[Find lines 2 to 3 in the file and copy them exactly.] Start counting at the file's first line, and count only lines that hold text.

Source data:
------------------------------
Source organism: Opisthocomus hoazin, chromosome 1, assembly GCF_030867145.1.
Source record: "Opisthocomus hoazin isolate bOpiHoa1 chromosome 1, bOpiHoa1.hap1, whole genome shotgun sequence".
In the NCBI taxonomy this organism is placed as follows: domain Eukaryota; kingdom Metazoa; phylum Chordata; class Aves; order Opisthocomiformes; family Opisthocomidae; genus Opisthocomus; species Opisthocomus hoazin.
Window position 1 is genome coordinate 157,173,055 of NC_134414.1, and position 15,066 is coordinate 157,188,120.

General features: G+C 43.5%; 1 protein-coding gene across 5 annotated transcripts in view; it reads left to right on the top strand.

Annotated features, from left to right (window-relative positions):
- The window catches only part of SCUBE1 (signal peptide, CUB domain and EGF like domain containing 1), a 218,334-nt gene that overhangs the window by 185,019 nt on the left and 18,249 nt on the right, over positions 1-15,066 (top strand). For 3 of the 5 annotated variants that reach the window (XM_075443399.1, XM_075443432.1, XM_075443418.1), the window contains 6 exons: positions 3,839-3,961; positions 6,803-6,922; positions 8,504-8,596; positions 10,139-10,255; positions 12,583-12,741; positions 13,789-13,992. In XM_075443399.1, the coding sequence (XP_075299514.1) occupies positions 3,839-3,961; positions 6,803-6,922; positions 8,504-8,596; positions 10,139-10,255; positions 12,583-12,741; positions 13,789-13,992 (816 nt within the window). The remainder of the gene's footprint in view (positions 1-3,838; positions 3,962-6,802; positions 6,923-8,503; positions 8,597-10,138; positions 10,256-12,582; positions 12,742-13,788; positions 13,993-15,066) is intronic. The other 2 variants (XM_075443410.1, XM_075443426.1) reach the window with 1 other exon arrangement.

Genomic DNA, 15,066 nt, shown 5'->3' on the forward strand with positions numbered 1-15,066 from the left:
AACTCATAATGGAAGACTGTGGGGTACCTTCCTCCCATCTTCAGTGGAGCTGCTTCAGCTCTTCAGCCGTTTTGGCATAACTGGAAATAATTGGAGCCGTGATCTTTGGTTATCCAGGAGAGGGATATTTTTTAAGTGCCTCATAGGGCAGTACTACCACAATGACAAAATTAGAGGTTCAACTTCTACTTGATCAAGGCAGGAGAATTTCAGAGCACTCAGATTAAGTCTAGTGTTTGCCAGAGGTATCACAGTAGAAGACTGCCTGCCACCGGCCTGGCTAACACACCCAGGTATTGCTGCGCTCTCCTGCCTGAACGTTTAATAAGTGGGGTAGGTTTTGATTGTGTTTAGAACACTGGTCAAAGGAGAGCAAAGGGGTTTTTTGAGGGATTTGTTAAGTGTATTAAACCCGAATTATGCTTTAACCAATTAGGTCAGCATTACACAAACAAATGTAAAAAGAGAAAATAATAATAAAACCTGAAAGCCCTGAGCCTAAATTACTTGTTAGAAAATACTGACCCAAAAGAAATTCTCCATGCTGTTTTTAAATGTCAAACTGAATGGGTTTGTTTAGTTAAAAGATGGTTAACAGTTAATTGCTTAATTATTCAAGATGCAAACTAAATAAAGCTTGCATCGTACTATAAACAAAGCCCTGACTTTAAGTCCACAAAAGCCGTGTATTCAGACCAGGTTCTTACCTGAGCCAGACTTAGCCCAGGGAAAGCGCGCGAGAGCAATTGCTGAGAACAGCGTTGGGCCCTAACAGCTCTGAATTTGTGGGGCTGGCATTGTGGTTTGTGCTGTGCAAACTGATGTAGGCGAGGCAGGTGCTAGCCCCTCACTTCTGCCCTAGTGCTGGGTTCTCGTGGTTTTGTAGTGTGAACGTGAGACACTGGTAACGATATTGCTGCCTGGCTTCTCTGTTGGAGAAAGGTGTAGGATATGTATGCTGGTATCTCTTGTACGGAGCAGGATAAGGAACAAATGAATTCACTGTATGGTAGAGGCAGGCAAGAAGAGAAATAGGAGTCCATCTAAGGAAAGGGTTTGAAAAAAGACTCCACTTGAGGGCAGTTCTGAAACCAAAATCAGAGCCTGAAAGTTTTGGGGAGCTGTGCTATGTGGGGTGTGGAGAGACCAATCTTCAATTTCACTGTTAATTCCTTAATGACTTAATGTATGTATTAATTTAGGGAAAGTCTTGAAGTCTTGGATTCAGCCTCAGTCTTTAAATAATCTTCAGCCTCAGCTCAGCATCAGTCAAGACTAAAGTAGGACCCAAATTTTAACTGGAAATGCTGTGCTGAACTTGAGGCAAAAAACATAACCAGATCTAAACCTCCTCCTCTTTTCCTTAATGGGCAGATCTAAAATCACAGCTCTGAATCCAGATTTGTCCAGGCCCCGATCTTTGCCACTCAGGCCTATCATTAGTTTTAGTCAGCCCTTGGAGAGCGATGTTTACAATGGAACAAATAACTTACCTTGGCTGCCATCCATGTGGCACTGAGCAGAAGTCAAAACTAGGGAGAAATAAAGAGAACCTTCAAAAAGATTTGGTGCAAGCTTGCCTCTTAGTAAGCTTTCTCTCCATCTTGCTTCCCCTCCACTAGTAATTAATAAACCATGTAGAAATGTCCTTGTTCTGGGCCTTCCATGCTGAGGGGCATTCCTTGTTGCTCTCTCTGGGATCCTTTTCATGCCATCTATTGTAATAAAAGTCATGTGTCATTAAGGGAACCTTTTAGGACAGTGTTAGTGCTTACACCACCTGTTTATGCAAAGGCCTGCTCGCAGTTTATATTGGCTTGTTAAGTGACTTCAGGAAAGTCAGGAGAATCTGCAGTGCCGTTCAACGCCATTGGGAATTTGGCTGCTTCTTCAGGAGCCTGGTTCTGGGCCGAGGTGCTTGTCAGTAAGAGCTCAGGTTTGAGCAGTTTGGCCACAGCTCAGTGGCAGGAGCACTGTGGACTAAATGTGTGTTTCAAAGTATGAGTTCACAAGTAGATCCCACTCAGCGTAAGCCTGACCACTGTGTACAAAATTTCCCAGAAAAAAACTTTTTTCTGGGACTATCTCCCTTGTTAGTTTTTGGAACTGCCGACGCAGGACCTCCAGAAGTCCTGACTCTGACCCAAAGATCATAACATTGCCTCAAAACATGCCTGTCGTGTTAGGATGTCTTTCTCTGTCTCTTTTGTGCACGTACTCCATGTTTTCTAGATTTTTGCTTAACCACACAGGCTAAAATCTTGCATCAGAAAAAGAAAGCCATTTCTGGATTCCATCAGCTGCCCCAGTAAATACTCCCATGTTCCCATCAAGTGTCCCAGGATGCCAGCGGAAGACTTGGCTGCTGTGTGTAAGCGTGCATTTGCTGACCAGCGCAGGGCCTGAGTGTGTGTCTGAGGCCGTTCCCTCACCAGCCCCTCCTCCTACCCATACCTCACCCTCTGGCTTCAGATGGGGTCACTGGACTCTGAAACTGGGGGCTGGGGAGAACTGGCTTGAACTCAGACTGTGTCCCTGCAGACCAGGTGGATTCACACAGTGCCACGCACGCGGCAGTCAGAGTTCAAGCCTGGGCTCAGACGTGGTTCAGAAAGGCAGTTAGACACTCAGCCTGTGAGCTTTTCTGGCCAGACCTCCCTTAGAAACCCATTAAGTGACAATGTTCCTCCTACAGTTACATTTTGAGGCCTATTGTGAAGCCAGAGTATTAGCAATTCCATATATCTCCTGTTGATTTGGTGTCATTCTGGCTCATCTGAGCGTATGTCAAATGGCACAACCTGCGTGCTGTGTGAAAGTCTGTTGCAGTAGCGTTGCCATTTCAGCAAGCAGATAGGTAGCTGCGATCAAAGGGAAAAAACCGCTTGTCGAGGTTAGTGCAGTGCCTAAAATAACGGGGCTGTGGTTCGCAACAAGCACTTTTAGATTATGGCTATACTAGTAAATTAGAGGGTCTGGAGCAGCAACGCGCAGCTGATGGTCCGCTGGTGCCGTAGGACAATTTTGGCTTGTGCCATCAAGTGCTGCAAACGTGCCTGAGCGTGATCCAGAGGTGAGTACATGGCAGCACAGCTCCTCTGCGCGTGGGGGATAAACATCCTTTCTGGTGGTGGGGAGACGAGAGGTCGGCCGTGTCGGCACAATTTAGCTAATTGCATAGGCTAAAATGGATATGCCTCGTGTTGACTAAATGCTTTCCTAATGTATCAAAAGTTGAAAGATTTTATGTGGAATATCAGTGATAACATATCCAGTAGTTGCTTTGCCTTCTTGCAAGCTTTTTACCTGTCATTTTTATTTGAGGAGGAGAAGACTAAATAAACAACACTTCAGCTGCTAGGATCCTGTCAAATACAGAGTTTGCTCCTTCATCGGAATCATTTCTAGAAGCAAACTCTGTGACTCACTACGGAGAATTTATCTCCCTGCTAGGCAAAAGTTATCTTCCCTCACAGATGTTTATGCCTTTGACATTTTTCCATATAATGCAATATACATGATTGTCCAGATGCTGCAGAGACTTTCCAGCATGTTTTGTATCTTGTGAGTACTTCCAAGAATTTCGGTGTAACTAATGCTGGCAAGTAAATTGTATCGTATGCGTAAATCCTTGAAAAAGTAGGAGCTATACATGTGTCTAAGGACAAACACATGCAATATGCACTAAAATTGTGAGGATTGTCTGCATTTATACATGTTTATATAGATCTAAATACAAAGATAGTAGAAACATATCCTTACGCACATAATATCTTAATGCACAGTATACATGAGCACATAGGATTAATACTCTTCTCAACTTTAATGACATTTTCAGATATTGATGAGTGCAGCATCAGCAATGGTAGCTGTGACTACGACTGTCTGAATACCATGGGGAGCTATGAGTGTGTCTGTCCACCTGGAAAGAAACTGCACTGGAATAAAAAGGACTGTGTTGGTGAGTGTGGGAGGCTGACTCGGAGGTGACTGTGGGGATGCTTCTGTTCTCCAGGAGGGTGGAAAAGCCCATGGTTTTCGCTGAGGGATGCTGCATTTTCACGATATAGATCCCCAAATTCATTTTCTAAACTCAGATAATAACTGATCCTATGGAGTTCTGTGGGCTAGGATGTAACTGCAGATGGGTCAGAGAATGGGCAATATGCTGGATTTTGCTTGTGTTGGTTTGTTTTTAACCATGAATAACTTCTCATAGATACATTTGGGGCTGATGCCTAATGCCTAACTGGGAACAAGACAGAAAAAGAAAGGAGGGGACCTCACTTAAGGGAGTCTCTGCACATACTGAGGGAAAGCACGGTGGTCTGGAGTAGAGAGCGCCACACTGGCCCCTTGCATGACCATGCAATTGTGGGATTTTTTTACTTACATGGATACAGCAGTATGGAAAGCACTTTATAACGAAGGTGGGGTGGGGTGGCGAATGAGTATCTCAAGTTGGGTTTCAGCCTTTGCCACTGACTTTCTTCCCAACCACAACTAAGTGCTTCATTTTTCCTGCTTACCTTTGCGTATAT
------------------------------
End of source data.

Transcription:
Source record: "Opisthocomus hoazin isolate bOpiHoa1 chromosome 1, bOpiHoa1.hap1, whole genome shotgun sequence".
In the NCBI taxonomy this organism is placed as follows: domain Eukaryota; kingdom Metazoa; phylum Chordata; class Aves; order Opisthocomiformes; family Opisthocomidae; genus Opisthocomus; species Opisthocomus hoazin.